You may lie to others to get what you want; you may lie to yourself to feel better. But deep down you know it’s inconsistent with your beliefs, and you feel unsettled.
You must develop your personal truth, and then act only in ways that are consistent with your personal truth.
Lies can be about how much you enjoy your job; whether you want to be in a relationship; whether you’re capable of something; that a bad habit isn’t that bad for you; that things will magically work out.
Once you develop your truth, you have a destination to travel toward. This reduces anxiety – having either everything or nothing available are far worse.
Act only in ways that your internal voice does not object to. Like a drop of sewage in a lake of champagne, a lie spoils all the truth it touches.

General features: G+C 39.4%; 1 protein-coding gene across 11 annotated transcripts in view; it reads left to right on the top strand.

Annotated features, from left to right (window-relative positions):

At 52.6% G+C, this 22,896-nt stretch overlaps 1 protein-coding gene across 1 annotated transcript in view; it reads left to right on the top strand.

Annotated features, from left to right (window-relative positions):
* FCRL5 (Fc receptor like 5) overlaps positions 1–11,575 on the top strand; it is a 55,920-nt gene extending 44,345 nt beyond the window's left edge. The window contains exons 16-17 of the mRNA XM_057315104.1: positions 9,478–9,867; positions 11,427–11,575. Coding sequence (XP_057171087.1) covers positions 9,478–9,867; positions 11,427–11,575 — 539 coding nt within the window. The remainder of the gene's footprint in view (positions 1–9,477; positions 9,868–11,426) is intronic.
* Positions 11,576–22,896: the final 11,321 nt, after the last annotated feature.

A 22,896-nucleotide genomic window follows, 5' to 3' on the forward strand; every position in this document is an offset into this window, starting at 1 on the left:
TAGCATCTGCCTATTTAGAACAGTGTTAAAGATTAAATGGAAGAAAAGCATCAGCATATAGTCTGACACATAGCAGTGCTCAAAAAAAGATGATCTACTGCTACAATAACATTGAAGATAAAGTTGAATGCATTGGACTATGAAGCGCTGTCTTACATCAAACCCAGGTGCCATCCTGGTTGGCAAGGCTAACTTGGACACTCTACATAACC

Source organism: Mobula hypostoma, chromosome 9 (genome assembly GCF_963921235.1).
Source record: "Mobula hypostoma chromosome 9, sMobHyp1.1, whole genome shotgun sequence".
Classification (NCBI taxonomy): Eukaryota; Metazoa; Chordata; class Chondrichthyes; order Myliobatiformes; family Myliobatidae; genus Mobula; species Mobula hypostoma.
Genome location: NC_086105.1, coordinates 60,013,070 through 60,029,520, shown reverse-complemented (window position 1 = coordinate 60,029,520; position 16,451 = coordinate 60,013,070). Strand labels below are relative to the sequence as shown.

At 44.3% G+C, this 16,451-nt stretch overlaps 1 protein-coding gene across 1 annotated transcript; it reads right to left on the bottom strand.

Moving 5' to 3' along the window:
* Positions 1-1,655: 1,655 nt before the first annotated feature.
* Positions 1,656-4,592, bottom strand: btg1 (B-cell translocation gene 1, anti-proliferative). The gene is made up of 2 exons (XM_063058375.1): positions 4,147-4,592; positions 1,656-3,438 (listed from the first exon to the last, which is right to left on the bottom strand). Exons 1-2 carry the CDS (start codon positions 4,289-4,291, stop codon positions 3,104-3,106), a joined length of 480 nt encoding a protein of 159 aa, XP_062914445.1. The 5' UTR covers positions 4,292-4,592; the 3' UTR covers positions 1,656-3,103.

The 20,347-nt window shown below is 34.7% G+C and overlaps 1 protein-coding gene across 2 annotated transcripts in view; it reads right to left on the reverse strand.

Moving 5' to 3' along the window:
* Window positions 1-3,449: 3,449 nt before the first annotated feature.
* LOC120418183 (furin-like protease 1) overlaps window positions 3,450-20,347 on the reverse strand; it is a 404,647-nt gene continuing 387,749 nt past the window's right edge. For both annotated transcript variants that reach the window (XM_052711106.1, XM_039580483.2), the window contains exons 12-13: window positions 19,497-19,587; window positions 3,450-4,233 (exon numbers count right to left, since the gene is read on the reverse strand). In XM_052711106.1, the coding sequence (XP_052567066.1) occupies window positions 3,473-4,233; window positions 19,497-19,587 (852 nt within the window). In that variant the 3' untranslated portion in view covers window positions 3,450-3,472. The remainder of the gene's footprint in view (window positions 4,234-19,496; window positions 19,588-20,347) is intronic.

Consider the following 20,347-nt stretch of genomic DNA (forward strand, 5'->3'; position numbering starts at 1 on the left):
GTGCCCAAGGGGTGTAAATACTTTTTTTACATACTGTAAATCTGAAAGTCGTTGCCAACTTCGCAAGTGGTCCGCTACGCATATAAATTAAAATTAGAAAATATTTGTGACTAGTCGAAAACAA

Rule 9: Assume that the person you are listening to might know something you don’t.
People talk because this is how they think. They need to verbalize their memories and emotions to clearly formulate the problem, then solve it. As a listener, you are helping the other person think. Sometimes you need to say nothing; other times, you serve as the voice of common reason.
The most effective listening technique: summarize the person’s message. This forces you to genuinely understand what is being said; it distills the moral of the story, perhaps clarifying more than the speaker herself; and you avoid strawman arguments while constructing steelman arguments.
Assume that your conversation partner has reached careful, thoughtful conclusions based on her own valid experiences.
Rule 10: Be precise with your speech.